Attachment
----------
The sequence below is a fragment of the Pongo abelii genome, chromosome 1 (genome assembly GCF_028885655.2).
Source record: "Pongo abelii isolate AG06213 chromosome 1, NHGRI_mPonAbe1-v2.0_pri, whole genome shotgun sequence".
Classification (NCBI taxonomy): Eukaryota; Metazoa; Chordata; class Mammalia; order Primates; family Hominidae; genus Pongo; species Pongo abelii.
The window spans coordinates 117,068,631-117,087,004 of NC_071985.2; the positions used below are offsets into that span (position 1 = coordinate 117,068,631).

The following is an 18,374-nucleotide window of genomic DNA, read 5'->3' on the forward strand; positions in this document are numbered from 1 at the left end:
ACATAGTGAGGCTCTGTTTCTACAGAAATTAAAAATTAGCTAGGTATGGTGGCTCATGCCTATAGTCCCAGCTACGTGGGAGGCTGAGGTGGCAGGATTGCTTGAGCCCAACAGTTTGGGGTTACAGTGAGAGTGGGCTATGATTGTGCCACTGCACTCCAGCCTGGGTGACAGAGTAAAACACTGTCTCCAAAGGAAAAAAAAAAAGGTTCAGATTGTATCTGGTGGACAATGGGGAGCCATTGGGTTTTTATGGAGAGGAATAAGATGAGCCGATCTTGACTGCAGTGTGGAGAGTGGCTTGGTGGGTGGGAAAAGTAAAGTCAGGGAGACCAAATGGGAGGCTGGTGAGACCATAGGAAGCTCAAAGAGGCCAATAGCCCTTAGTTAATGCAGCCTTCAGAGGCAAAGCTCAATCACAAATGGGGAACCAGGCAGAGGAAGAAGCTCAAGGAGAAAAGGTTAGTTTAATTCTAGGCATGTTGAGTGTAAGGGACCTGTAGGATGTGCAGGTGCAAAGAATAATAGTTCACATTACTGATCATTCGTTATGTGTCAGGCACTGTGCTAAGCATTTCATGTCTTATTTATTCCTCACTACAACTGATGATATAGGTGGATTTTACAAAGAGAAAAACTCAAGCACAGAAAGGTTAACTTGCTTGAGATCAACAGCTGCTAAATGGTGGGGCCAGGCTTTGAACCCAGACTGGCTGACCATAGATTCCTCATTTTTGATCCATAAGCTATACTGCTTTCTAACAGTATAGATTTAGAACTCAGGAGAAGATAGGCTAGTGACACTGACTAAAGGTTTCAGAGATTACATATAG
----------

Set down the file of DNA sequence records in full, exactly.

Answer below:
The sequence below is a fragment of the Pongo abelii genome, chromosome 1 (genome assembly GCF_028885655.2).
Source record: "Pongo abelii isolate AG06213 chromosome 1, NHGRI_mPonAbe1-v2.0_pri, whole genome shotgun sequence".
Classification (NCBI taxonomy): Eukaryota; Metazoa; Chordata; class Mammalia; order Primates; family Hominidae; genus Pongo; species Pongo abelii.
The window spans coordinates 117,068,631-117,087,004 of NC_071985.2; the positions used below are offsets into that span (position 1 = coordinate 117,068,631).

The following is an 18,374-nucleotide window of genomic DNA, read 5'->3' on the forward strand; positions in this document are numbered from 1 at the left end:
ACATAGTGAGGCTCTGTTTCTACAGAAATTAAAAATTAGCTAGGTATGGTGGCTCATGCCTATAGTCCCAGCTACGTGGGAGGCTGAGGTGGCAGGATTGCTTGAGCCCAACAGTTTGGGGTTACAGTGAGAGTGGGCTATGATTGTGCCACTGCACTCCAGCCTGGGTGACAGAGTAAAACACTGTCTCCAAAGGAAAAAAAAAAAGGTTCAGATTGTATCTGGTGGACAATGGGGAGCCATTGGGTTTTTATGGAGAGGAATAAGATGAGCCGATCTTGACTGCAGTGTGGAGAGTGGCTTGGTGGGTGGGAAAAGTAAAGTCAGGGAGACCAAATGGGAGGCTGGTGAGACCATAGGAAGCTCAAAGAGGCCAATAGCCCTTAGTTAATGCAGCCTTCAGAGGCAAAGCTCAATCACAAATGGGGAACCAGGCAGAGGAAGAAGCTCAAGGAGAAAAGGTTAGTTTAATTCTAGGCATGTTGAGTGTAAGGGACCTGTAGGATGTGCAGGTGCAAAGAATAATAGTTCACATTACTGATCATTCGTTATGTGTCAGGCACTGTGCTAAGCATTTCATGTCTTATTTATTCCTCACTACAACTGATGATATAGGTGGATTTTACAAAGAGAAAAACTCAAGCACAGAAAGGTTAACTTGCTTGAGATCAACAGCTGCTAAATGGTGGGGCCAGGCTTTGAACCCAGACTGGCTGACCATAGATTCCTCATTTTTGATCCATAAGCTATACTGCTTTCTAACAGTATAGATTTAGAACTCAGGAGAAGATAGGCTAGTGACACTGACTAAAGGTTTCAGAGATTACATATAG